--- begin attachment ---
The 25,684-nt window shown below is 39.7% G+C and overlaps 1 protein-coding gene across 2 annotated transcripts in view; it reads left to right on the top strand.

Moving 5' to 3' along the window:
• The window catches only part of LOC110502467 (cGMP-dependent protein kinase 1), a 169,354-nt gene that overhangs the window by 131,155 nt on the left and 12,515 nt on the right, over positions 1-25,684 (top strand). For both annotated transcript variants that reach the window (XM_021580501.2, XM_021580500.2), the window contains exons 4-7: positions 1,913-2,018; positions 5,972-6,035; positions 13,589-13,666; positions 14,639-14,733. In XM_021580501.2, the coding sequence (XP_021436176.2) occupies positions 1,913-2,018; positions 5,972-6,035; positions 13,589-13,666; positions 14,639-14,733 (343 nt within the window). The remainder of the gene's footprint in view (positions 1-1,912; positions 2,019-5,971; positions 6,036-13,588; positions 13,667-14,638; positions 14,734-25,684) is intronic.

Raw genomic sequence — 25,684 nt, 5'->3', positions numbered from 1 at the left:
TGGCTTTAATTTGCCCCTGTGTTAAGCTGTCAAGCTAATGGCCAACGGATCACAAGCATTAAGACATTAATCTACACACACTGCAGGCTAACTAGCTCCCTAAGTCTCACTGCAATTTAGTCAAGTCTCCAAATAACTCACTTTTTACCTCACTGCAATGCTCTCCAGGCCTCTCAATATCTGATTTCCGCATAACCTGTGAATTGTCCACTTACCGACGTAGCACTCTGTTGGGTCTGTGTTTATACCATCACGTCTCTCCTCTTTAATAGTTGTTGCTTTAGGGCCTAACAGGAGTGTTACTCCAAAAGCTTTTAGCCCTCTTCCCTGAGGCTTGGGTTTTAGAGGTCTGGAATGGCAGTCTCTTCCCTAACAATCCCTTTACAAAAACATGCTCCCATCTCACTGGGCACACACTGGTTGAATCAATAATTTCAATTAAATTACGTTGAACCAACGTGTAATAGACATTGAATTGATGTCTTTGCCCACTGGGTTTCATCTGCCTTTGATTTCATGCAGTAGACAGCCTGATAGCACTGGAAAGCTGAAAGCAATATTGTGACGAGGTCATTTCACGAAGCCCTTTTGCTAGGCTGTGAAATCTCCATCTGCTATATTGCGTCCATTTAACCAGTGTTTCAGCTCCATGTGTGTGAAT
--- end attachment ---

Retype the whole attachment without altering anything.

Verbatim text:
The 25,684-nt window shown below is 39.7% G+C and overlaps 1 protein-coding gene across 2 annotated transcripts in view; it reads left to right on the top strand.

Moving 5' to 3' along the window:
• The window catches only part of LOC110502467 (cGMP-dependent protein kinase 1), a 169,354-nt gene that overhangs the window by 131,155 nt on the left and 12,515 nt on the right, over positions 1-25,684 (top strand). For both annotated transcript variants that reach the window (XM_021580501.2, XM_021580500.2), the window contains exons 4-7: positions 1,913-2,018; positions 5,972-6,035; positions 13,589-13,666; positions 14,639-14,733. In XM_021580501.2, the coding sequence (XP_021436176.2) occupies positions 1,913-2,018; positions 5,972-6,035; positions 13,589-13,666; positions 14,639-14,733 (343 nt within the window). The remainder of the gene's footprint in view (positions 1-1,912; positions 2,019-5,971; positions 6,036-13,588; positions 13,667-14,638; positions 14,734-25,684) is intronic.

Raw genomic sequence — 25,684 nt, 5'->3', positions numbered from 1 at the left:
TGGCTTTAATTTGCCCCTGTGTTAAGCTGTCAAGCTAATGGCCAACGGATCACAAGCATTAAGACATTAATCTACACACACTGCAGGCTAACTAGCTCCCTAAGTCTCACTGCAATTTAGTCAAGTCTCCAAATAACTCACTTTTTACCTCACTGCAATGCTCTCCAGGCCTCTCAATATCTGATTTCCGCATAACCTGTGAATTGTCCACTTACCGACGTAGCACTCTGTTGGGTCTGTGTTTATACCATCACGTCTCTCCTCTTTAATAGTTGTTGCTTTAGGGCCTAACAGGAGTGTTACTCCAAAAGCTTTTAGCCCTCTTCCCTGAGGCTTGGGTTTTAGAGGTCTGGAATGGCAGTCTCTTCCCTAACAATCCCTTTACAAAAACATGCTCCCATCTCACTGGGCACACACTGGTTGAATCAATAATTTCAATTAAATTACGTTGAACCAACGTGTAATAGACATTGAATTGATGTCTTTGCCCACTGGGTTTCATCTGCCTTTGATTTCATGCAGTAGACAGCCTGATAGCACTGGAAAGCTGAAAGCAATATTGTGACGAGGTCATTTCACGAAGCCCTTTTGCTAGGCTGTGAAATCTCCATCTGCTATATTGCGTCCATTTAACCAGTGTTTCAGCTCCATGTGTGTGAAT